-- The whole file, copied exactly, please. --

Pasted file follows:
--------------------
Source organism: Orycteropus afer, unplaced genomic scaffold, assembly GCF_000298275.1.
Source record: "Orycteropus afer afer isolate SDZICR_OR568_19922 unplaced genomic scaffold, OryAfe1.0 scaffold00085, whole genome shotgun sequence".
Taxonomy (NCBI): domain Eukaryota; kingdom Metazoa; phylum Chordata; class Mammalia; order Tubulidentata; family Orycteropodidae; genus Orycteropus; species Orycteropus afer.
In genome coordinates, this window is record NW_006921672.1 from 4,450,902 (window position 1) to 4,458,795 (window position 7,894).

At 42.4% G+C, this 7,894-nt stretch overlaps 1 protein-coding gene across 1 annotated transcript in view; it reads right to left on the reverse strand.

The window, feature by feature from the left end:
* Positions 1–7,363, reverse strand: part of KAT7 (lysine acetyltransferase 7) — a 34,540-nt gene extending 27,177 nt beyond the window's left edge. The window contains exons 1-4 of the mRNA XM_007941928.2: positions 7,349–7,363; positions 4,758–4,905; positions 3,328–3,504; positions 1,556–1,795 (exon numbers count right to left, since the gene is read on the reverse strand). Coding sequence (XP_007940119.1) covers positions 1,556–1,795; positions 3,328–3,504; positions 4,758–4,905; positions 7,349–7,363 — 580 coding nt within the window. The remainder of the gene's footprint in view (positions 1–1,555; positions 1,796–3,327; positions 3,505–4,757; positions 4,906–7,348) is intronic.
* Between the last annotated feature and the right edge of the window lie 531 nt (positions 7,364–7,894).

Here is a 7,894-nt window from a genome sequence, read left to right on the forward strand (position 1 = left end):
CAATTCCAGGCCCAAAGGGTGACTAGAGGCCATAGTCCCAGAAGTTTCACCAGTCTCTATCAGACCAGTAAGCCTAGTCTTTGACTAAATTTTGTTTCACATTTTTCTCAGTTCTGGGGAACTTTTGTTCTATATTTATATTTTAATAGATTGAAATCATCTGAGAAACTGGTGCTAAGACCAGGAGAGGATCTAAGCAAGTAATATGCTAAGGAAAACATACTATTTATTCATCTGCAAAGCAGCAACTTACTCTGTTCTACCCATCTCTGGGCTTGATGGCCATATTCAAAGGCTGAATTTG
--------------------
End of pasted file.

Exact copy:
Source organism: Orycteropus afer, unplaced genomic scaffold, assembly GCF_000298275.1.
Source record: "Orycteropus afer afer isolate SDZICR_OR568_19922 unplaced genomic scaffold, OryAfe1.0 scaffold00085, whole genome shotgun sequence".
Taxonomy (NCBI): domain Eukaryota; kingdom Metazoa; phylum Chordata; class Mammalia; order Tubulidentata; family Orycteropodidae; genus Orycteropus; species Orycteropus afer.
In genome coordinates, this window is record NW_006921672.1 from 4,450,902 (window position 1) to 4,458,795 (window position 7,894).

At 42.4% G+C, this 7,894-nt stretch overlaps 1 protein-coding gene across 1 annotated transcript in view; it reads right to left on the reverse strand.

The window, feature by feature from the left end:
* Positions 1–7,363, reverse strand: part of KAT7 (lysine acetyltransferase 7) — a 34,540-nt gene extending 27,177 nt beyond the window's left edge. The window contains exons 1-4 of the mRNA XM_007941928.2: positions 7,349–7,363; positions 4,758–4,905; positions 3,328–3,504; positions 1,556–1,795 (exon numbers count right to left, since the gene is read on the reverse strand). Coding sequence (XP_007940119.1) covers positions 1,556–1,795; positions 3,328–3,504; positions 4,758–4,905; positions 7,349–7,363 — 580 coding nt within the window. The remainder of the gene's footprint in view (positions 1–1,555; positions 1,796–3,327; positions 3,505–4,757; positions 4,906–7,348) is intronic.
* Between the last annotated feature and the right edge of the window lie 531 nt (positions 7,364–7,894).

Here is a 7,894-nt window from a genome sequence, read left to right on the forward strand (position 1 = left end):
CAATTCCAGGCCCAAAGGGTGACTAGAGGCCATAGTCCCAGAAGTTTCACCAGTCTCTATCAGACCAGTAAGCCTAGTCTTTGACTAAATTTTGTTTCACATTTTTCTCAGTTCTGGGGAACTTTTGTTCTATATTTATATTTTAATAGATTGAAATCATCTGAGAAACTGGTGCTAAGACCAGGAGAGGATCTAAGCAAGTAATATGCTAAGGAAAACATACTATTTATTCATCTGCAAAGCAGCAACTTACTCTGTTCTACCCATCTCTGGGCTTGATGGCCATATTCAAAGGCTGAATTTG